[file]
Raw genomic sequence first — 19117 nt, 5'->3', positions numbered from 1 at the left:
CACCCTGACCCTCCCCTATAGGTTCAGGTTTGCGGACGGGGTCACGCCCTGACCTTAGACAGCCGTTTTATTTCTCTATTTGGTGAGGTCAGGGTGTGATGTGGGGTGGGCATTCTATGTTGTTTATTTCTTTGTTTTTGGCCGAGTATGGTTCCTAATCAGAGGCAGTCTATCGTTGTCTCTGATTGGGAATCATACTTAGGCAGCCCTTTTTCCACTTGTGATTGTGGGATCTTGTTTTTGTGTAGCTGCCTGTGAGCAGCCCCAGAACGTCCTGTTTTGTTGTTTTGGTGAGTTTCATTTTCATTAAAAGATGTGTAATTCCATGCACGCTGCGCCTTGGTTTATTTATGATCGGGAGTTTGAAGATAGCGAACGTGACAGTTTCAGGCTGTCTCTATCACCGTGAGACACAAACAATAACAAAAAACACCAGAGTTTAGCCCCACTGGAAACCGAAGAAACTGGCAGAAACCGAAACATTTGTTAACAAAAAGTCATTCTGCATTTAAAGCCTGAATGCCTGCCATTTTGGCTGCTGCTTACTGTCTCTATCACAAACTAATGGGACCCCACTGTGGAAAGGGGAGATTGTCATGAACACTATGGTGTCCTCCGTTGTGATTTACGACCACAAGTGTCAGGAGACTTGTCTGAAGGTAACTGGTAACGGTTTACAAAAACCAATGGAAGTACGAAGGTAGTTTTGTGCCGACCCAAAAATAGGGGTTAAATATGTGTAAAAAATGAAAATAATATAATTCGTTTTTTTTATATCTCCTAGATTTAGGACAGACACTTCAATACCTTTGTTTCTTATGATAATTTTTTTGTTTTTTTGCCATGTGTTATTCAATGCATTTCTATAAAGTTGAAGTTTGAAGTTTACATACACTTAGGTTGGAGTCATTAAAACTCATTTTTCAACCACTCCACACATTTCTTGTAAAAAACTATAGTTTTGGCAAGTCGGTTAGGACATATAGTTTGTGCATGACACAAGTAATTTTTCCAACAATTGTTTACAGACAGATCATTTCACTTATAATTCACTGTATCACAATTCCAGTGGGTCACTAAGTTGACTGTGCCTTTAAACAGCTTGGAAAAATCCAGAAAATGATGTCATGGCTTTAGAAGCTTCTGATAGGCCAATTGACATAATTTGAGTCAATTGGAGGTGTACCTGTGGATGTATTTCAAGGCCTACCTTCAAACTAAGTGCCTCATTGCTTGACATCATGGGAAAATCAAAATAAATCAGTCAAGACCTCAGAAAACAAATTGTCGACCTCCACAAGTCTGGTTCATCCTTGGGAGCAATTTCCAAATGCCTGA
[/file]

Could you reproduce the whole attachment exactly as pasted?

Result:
Raw genomic sequence first — 19117 nt, 5'->3', positions numbered from 1 at the left:
CACCCTGACCCTCCCCTATAGGTTCAGGTTTGCGGACGGGGTCACGCCCTGACCTTAGACAGCCGTTTTATTTCTCTATTTGGTGAGGTCAGGGTGTGATGTGGGGTGGGCATTCTATGTTGTTTATTTCTTTGTTTTTGGCCGAGTATGGTTCCTAATCAGAGGCAGTCTATCGTTGTCTCTGATTGGGAATCATACTTAGGCAGCCCTTTTTCCACTTGTGATTGTGGGATCTTGTTTTTGTGTAGCTGCCTGTGAGCAGCCCCAGAACGTCCTGTTTTGTTGTTTTGGTGAGTTTCATTTTCATTAAAAGATGTGTAATTCCATGCACGCTGCGCCTTGGTTTATTTATGATCGGGAGTTTGAAGATAGCGAACGTGACAGTTTCAGGCTGTCTCTATCACCGTGAGACACAAACAATAACAAAAAACACCAGAGTTTAGCCCCACTGGAAACCGAAGAAACTGGCAGAAACCGAAACATTTGTTAACAAAAAGTCATTCTGCATTTAAAGCCTGAATGCCTGCCATTTTGGCTGCTGCTTACTGTCTCTATCACAAACTAATGGGACCCCACTGTGGAAAGGGGAGATTGTCATGAACACTATGGTGTCCTCCGTTGTGATTTACGACCACAAGTGTCAGGAGACTTGTCTGAAGGTAACTGGTAACGGTTTACAAAAACCAATGGAAGTACGAAGGTAGTTTTGTGCCGACCCAAAAATAGGGGTTAAATATGTGTAAAAAATGAAAATAATATAATTCGTTTTTTTTATATCTCCTAGATTTAGGACAGACACTTCAATACCTTTGTTTCTTATGATAATTTTTTTGTTTTTTTGCCATGTGTTATTCAATGCATTTCTATAAAGTTGAAGTTTGAAGTTTACATACACTTAGGTTGGAGTCATTAAAACTCATTTTTCAACCACTCCACACATTTCTTGTAAAAAACTATAGTTTTGGCAAGTCGGTTAGGACATATAGTTTGTGCATGACACAAGTAATTTTTCCAACAATTGTTTACAGACAGATCATTTCACTTATAATTCACTGTATCACAATTCCAGTGGGTCACTAAGTTGACTGTGCCTTTAAACAGCTTGGAAAAATCCAGAAAATGATGTCATGGCTTTAGAAGCTTCTGATAGGCCAATTGACATAATTTGAGTCAATTGGAGGTGTACCTGTGGATGTATTTCAAGGCCTACCTTCAAACTAAGTGCCTCATTGCTTGACATCATGGGAAAATCAAAATAAATCAGTCAAGACCTCAGAAAACAAATTGTCGACCTCCACAAGTCTGGTTCATCCTTGGGAGCAATTTCCAAATGCCTGA